Children delivered by cesarean section are twice as likely as children born vaginally to become obese, according to study results.
“Almost one in three children in the US are delivered by cesarean section,” study researcher Susanna Huh, MD, told Healio.com “If cesarean delivery is a risk factor for obesity, then this would be another reason to avoid cesarean sections that aren’t medically necessary.”
Huh, director of the Growth and Nutrition Program at Children’s Hospital in Boston, along with Harvard Medical School colleagues conducted a prospective pre-birth cohort study, titled “Project Viva,” that enrolled women in eastern Massachusetts during early pregnancy between 1999 and 2002. Modes of delivery were identified through electronic hospital records. The researchers included 1,255 children in the study, measuring body composition at 3 years of age.
The researchers used multivariable linear regression models to assess the relationship between cesarean deliveries and BMI scores, and multinomial logistic regression to assess the associations between cesarean section births, overweight and obesity. Participants with a BMI less than the 85th percentile were used as the comparison group. The researchers adjusted for maternal age, race, ethnicity, education and BMI, as well as child age, sex and birth weight.
Results showed that 284 children (22.6%) were delivered by cesarean section. At 3 years of age, 15.7% of participants delivered by cesarean section were obese vs. 7.5% of participants born vaginally. Cesarean sections were associated with higher odds of obesity at 3 years of age (OR=2.10; 95% CI, 1.36-3.23), higher mean BMI z scores (0.2 units; 95% CI, 0.07-0.33) and higher sum of triceps and subscapular skinfold thickness (0.94 mm; 95% CI, 0.36-1.51).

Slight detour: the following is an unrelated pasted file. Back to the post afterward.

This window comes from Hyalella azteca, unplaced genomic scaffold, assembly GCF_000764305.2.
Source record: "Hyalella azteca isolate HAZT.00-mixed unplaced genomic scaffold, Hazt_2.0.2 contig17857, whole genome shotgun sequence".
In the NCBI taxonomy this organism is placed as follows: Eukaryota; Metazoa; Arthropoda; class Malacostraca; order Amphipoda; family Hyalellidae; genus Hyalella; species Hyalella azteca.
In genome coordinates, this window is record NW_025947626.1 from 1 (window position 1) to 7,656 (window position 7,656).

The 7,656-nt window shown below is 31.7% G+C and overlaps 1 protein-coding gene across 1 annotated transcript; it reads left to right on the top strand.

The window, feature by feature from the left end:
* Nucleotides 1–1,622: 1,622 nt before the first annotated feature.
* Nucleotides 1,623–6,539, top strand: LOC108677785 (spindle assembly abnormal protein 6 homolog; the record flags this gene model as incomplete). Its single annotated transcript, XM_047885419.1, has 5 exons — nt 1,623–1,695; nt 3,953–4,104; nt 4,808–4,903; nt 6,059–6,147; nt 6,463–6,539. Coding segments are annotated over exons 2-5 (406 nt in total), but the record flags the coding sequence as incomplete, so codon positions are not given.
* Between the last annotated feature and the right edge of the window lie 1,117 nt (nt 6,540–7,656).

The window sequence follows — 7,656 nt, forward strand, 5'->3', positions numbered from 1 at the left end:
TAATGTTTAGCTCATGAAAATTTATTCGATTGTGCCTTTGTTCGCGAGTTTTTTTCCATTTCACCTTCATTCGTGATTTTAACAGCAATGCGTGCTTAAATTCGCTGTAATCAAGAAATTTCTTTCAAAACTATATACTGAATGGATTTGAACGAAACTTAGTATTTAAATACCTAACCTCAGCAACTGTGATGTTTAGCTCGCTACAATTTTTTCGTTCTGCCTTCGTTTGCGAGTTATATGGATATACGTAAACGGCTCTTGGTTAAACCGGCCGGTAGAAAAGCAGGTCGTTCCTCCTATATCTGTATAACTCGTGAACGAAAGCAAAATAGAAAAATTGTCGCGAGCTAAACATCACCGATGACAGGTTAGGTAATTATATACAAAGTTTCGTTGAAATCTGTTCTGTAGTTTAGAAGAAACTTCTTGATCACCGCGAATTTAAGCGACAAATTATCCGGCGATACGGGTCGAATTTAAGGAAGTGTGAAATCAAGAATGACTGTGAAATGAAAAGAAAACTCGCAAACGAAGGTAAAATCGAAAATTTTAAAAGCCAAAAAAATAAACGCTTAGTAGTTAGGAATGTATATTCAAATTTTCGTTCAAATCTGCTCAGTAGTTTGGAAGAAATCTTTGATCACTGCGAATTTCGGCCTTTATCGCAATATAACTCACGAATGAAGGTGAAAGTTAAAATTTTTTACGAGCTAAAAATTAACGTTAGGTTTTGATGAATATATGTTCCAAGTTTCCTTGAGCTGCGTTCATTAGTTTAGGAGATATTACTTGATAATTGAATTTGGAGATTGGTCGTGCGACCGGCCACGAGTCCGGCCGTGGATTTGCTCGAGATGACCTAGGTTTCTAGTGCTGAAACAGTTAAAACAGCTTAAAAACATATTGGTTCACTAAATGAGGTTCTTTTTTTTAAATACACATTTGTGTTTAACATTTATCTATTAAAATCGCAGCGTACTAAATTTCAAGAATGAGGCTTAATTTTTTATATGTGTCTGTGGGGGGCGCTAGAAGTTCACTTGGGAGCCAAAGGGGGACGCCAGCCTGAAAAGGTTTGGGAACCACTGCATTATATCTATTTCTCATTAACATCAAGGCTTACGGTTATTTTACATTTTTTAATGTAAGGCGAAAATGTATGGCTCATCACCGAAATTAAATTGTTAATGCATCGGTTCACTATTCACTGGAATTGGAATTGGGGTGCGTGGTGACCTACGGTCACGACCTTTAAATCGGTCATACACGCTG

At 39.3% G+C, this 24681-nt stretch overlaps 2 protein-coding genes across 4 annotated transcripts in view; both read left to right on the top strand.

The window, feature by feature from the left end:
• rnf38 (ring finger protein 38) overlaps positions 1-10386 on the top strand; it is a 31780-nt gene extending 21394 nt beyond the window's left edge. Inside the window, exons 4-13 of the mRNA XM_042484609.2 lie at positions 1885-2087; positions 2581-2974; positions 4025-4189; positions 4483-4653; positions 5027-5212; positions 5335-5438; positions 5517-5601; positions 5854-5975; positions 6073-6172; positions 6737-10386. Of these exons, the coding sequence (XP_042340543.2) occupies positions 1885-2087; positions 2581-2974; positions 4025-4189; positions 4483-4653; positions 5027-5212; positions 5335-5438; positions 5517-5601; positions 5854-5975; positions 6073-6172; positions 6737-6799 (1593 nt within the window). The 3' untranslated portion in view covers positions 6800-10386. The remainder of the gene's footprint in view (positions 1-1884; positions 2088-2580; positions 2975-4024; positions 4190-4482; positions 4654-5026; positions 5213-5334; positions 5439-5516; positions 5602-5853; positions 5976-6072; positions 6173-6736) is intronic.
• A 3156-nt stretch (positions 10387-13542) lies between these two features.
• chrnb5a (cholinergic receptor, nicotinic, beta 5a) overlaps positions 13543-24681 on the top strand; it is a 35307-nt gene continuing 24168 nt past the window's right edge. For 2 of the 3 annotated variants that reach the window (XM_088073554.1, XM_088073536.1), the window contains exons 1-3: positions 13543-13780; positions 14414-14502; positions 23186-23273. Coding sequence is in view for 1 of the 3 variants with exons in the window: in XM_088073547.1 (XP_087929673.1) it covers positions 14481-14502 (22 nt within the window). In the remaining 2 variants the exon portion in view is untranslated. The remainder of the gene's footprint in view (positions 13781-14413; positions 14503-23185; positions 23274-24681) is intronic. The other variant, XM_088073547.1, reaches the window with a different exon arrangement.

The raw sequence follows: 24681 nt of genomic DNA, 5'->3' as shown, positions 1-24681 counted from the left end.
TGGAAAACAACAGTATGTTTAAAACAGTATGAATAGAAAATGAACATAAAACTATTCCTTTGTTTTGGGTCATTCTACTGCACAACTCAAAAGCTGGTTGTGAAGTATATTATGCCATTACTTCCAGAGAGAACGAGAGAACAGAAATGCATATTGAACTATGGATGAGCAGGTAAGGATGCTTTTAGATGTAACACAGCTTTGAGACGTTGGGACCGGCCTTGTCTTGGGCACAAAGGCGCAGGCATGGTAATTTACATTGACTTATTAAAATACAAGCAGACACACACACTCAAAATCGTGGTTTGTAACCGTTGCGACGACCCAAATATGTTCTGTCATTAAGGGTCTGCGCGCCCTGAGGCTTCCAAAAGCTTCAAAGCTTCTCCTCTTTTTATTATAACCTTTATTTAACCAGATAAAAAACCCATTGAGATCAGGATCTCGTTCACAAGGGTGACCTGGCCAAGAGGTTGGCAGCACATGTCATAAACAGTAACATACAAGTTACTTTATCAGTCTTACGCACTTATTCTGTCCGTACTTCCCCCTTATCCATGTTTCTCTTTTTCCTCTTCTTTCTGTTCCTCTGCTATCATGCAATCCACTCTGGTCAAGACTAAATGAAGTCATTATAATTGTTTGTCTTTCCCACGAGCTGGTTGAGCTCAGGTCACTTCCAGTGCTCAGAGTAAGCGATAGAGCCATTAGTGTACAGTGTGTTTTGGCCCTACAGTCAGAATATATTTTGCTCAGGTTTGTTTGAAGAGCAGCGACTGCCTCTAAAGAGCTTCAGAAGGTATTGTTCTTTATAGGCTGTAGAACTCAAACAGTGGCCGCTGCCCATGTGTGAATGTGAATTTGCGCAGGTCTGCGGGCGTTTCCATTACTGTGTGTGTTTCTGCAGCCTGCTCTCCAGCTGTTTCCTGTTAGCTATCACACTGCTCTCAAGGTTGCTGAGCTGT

The researchers said they were unable to examine the potential reasons underlying the relationship between cesarean section births and childhood obesity. However, they wrote that one possible explanation may be the differences in the composition of intestinal bacteria.
“Differences in child intestinal flora according to mode of delivery have been noted in the first year of life, a period of dramatic changes in number and diversity of gut microbes as well as rapid growth,” they wrote. “Most, but not all studies, suggest that infants delivered by cesarean section have higher stool quantities of members of the Firmicutes group, or lower quantities of the Bacteroidetes group.” Huh said she and her research team speculated that these differences in bacteria quantities may influence a child’s body composition.
Another possibility, the researchers wrote, could involve the routine use of perioperative antibiotic prophylaxis during cesarean deliveries, which could change the composition of neonatal intestinal flora and, therefore, lead to the development of obesity. The researchers added that further research is needed to confirm these findings and explore the link between cesarean section births and childhood obesity.
Disclosure: The researchers report no relevant financial disclosures.